Trusses attach to the top of a home's walls to provide a solid peak and support for roofing materials. Though they come in a variety of styles to accommodate things like vaulted ceilings, attic rooms or a range of roof types, all trusses follow the same basic principles. In the 21st century, most are prefabricated in a style that fits your plans the best.
A common pitched truss consists of a bottom chord, with two top chords attached at the ends and connecting at the top with metal gussets to create a triangular roof peak. These chords are further stabilised with truss webs that splay from a gusset in the centre of the bottom chord to the top chord junction, as well as positions near the centre of each top chord.
Common trusses are usually built entirely of 2-by-4s, 2-by-6s or 2-by-8s. The length of each chord and truss web piece depends on the measurements of the particular roof being built. Larger metal gussetts, or connector plates, are used at the peak and along the bottom chord than at other single connection locations, such as along the top chords. The more connections that must be made in one location, the larger the connector plate.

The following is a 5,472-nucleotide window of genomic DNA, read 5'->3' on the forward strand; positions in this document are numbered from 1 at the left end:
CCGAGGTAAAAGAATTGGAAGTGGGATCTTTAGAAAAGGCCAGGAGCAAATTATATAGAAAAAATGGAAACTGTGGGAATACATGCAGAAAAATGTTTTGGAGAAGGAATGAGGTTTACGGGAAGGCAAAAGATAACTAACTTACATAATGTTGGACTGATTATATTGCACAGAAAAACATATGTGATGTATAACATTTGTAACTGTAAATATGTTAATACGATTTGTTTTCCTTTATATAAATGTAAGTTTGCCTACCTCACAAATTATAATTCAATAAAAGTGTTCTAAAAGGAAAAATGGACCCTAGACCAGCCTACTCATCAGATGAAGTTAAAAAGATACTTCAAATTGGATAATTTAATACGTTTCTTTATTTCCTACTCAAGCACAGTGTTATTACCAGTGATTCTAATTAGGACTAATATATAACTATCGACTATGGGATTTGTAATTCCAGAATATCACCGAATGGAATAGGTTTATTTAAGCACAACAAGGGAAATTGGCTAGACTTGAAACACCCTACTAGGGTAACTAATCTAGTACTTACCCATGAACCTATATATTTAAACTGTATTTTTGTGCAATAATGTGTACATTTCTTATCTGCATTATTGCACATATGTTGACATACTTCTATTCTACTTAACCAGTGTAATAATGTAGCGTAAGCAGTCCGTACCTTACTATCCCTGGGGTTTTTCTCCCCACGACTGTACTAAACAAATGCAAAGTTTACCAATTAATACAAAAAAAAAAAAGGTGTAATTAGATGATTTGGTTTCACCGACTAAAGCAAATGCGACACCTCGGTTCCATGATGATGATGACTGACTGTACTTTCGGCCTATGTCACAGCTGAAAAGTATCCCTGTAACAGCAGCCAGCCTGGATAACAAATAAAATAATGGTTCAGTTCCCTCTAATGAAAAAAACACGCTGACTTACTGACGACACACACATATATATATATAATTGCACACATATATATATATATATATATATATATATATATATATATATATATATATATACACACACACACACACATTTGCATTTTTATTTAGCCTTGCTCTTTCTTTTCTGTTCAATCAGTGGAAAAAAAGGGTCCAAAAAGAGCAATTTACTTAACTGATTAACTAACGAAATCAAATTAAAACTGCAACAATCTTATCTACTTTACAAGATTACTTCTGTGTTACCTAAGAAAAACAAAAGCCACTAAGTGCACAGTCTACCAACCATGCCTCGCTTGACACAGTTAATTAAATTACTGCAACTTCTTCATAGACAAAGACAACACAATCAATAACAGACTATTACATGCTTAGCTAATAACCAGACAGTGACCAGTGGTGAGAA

Trusses vary in shape and construction according to the design of the planned roof and attic space. Added truss web pieces, top chords and bottom chords can give the roof a variety of different shapes. See the first References link for a diagram of different truss styles.
Common diagrams for roof trusses also contain load-bearing information. For a standard triangular truss made of 2-by-4s, the top chord will have a maximum live load of 13.6kg. per square foot; the bottom chord will have 4.54kg. per square foot. The total load-bearing potential for this type of truss is 22.7kg. per square foot.